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Thirty years after Roe v. Wade and companion case Doe v. Bolton, Norma McCorvey and Sandra Cano—“Jane Roe” and “Jane Doe” respectively—have returned to court: they are challenging their own eponymous decisions. After working in an abortion clinic for several years after Roe, McCorvey came to the realization that what she was doing was wrong and now speaks publicly against the case for which she is well known. Cano never wanted an abortion and says that Doe was motivated by the ambitions of the lawyer whom she had consulted for a divorce and the custody of her children.
Along with their own testimony, McCorvey and Cano have each submitted affidavits from hundreds of American women who chose abortion (many of them more than once) and experienced painful physical and emotional consequences. These affidavits open one’s eyes to the truth about abortion: it is not pro-woman. “I considered myself a murderer. I became disconnected, unable to really extend love or have meaningful [and] successful relationships,” one woman writes. Another says, “My life has been filled with guilt and regret over what I did to my unborn child.”
From these women’s words, one can see that abortion is an experience that, rather than conveniently and cleanly resolving the issues posed by an unplanned pregnancy, creates larger problems that cannot be swept away in an office of a Planned Parenthood clinic and instead cause post-abortive women to suffer for years.
Rather than helping these women heal after an experience that has caused them such grief, abortion rights advocates strive to make the procedure easier to access. In proclaiming that a woman’s choice to have an abortion is a matter for her and her doctor to decide, they ignore that if the woman visits a clinic where abortions are performed, the doctor clearly has a financial interest in her choice: if she chooses to carry, he makes no money, but if she aborts, the clinic earns hundreds or thousands of dollars. Joy Davis, a former abortion provider in Alabama, said of her experience, “A very short time after working there, I realized one thing: we were not there to help women. We were a business—a money-making organization.” Carol Everett, who worked at abortion clinics in Texas, described the situation in the early 1980s: “I was compensated at the rate of $25 per case plus one-third of the clinics, so you can imagine what my motivation was. I sold abortions.”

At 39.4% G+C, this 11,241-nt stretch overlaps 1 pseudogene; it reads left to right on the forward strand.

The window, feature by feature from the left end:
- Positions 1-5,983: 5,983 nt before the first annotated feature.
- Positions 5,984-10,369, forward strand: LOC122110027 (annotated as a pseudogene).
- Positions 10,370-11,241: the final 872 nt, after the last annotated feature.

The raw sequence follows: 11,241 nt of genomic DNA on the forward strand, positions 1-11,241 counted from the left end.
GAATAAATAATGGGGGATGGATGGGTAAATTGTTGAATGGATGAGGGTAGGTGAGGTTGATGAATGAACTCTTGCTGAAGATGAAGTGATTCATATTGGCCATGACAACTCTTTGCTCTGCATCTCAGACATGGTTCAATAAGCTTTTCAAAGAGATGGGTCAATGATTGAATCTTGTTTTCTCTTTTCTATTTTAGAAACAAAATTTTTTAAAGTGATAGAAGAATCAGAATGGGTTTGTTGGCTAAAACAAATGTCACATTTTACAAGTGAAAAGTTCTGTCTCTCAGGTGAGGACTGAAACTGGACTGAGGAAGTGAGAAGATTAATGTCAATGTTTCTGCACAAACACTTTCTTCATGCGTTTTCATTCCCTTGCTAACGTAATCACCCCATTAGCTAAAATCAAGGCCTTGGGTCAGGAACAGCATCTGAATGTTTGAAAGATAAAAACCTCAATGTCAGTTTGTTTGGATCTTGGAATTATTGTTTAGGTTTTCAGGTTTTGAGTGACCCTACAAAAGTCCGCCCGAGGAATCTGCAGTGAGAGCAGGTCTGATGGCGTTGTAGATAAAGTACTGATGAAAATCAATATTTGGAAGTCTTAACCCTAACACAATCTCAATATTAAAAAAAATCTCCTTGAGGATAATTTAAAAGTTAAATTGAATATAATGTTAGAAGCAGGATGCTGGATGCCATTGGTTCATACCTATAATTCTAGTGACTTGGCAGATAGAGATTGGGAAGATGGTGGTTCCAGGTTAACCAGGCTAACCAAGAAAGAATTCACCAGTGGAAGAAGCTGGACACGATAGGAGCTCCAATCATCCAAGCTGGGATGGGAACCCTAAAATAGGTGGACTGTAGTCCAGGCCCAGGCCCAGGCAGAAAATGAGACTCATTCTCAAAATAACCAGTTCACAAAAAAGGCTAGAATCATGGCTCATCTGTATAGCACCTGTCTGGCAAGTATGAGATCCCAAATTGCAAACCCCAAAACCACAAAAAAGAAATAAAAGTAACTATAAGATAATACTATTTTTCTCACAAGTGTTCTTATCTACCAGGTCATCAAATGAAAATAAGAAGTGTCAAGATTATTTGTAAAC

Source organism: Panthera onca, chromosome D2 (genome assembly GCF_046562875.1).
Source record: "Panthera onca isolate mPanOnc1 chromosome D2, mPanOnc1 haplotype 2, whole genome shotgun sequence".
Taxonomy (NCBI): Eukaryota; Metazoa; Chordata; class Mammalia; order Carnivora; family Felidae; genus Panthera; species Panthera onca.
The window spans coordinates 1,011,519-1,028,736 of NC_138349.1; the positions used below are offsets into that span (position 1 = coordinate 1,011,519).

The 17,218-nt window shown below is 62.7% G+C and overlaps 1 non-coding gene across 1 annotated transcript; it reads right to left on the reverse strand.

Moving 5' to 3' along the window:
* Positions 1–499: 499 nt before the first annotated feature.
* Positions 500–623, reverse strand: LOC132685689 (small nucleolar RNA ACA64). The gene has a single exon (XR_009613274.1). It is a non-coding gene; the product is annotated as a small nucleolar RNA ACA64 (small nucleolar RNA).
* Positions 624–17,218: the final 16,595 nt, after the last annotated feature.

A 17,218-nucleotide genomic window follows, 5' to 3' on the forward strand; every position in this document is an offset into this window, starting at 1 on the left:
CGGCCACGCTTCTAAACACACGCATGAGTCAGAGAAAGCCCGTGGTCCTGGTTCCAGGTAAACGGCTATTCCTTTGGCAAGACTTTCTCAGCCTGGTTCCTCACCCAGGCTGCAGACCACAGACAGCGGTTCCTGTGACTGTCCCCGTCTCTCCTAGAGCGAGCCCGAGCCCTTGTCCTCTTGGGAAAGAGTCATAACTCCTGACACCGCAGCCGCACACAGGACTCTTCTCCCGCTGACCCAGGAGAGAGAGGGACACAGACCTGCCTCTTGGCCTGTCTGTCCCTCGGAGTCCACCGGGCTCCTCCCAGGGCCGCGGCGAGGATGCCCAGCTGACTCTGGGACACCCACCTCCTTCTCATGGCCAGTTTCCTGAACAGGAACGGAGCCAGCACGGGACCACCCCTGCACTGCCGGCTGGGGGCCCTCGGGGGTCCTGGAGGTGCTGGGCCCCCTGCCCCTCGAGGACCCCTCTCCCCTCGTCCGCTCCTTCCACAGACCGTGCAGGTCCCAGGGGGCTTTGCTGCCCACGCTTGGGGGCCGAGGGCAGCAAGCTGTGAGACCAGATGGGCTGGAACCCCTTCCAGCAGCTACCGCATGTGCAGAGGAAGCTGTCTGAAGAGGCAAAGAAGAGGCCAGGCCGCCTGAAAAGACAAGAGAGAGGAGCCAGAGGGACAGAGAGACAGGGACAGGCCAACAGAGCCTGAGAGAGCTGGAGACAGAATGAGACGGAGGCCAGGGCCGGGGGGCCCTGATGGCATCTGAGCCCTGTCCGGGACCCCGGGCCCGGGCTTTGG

It is for this reason that supporters of abortion rights oppose legislation, such as the Woman’s Right to Know Act currently under consideration in the Massachusetts legislature, which would require the doctor to provide the woman with information on fetal development, alternatives to abortion and the possible physical and emotional consequences of abortion before she consents to the procedure. In Pennsylvania, the abortion rate fell by 13 percent in the first year after such legislation was enacted: when women are more fully aware of what abortion is, what it could do to them and what other options they have, they choose abortion less often. Abortion businesses certainly have no desire to lose clients, and so they vehemently resist any proposed laws that would enable women to make an informed choice.
One wonders how well the adjective “pro-choice” describes such an agenda. Abortion rights advocates fight tooth and nail against all restrictions on a woman’s “right to choose,” even those that would educate and empower the very women they say that they want to help. They antagonize politically neutral crisis pregnancy centers that provide objective options and counseling to all women facing unplanned pregnancies, material resources to women who choose to carry to term and abortion recovery counseling for those who do not. They insist that the emotional effects of abortion are fabricated, offering no support to women who regret their choice. When Harvard Right to Life (HRL) ran a poster series last year with images of the developing fetus to educate students about human development, the posters were vandalized and torn down so frequently that even many students who disagreed with HRL but valued the right to free speech objected.
Defenders of abortion rights tell us that they are feminists, that they are concerned with what is best for women and that they are defending rights that every woman deserves. When one learns that these groups suppress initiatives and organizations that seek to give women a free and informed choice, however, the rhetoric rings hollow. Only when “pro-choice” activists recognize the necessity of informed consent, when they genuinely support parenting and adoption as realistic and viable options, when they act in the interests of the woman facing the most difficult decision of her life—only then will they earn the name “pro-choice.”
Laura E. Openshaw ’05 is a linguistics concentrator in Lowell House. She is vice-president of Harvard Right to Life.
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